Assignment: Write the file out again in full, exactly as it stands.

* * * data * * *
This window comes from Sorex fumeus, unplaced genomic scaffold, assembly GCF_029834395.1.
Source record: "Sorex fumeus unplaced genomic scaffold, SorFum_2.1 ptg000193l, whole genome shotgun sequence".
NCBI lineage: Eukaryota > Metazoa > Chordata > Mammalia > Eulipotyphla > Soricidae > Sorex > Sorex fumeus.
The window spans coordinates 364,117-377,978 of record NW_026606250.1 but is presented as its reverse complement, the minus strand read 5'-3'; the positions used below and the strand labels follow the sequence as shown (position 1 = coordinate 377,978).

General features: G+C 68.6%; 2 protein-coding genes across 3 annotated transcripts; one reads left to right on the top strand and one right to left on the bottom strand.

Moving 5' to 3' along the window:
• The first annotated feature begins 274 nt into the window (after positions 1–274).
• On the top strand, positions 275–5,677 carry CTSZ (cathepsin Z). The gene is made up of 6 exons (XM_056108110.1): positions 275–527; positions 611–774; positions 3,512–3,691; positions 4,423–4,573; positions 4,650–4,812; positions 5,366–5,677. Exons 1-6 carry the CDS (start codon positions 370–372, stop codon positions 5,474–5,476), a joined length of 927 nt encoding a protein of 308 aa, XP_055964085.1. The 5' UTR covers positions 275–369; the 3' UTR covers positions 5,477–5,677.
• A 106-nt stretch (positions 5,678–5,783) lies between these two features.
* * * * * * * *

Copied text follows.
This window comes from Sorex fumeus, unplaced genomic scaffold, assembly GCF_029834395.1.
Source record: "Sorex fumeus unplaced genomic scaffold, SorFum_2.1 ptg000193l, whole genome shotgun sequence".
NCBI lineage: Eukaryota > Metazoa > Chordata > Mammalia > Eulipotyphla > Soricidae > Sorex > Sorex fumeus.
The window spans coordinates 364,117-377,978 of record NW_026606250.1 but is presented as its reverse complement, the minus strand read 5'-3'; the positions used below and the strand labels follow the sequence as shown (position 1 = coordinate 377,978).

General features: G+C 68.6%; 2 protein-coding genes across 3 annotated transcripts; one reads left to right on the top strand and one right to left on the bottom strand.

Moving 5' to 3' along the window:
• The first annotated feature begins 274 nt into the window (after positions 1–274).
• On the top strand, positions 275–5,677 carry CTSZ (cathepsin Z). The gene is made up of 6 exons (XM_056108110.1): positions 275–527; positions 611–774; positions 3,512–3,691; positions 4,423–4,573; positions 4,650–4,812; positions 5,366–5,677. Exons 1-6 carry the CDS (start codon positions 370–372, stop codon positions 5,474–5,476), a joined length of 927 nt encoding a protein of 308 aa, XP_055964085.1. The 5' UTR covers positions 275–369; the 3' UTR covers positions 5,477–5,677.
• A 106-nt stretch (positions 5,678–5,783) lies between these two features.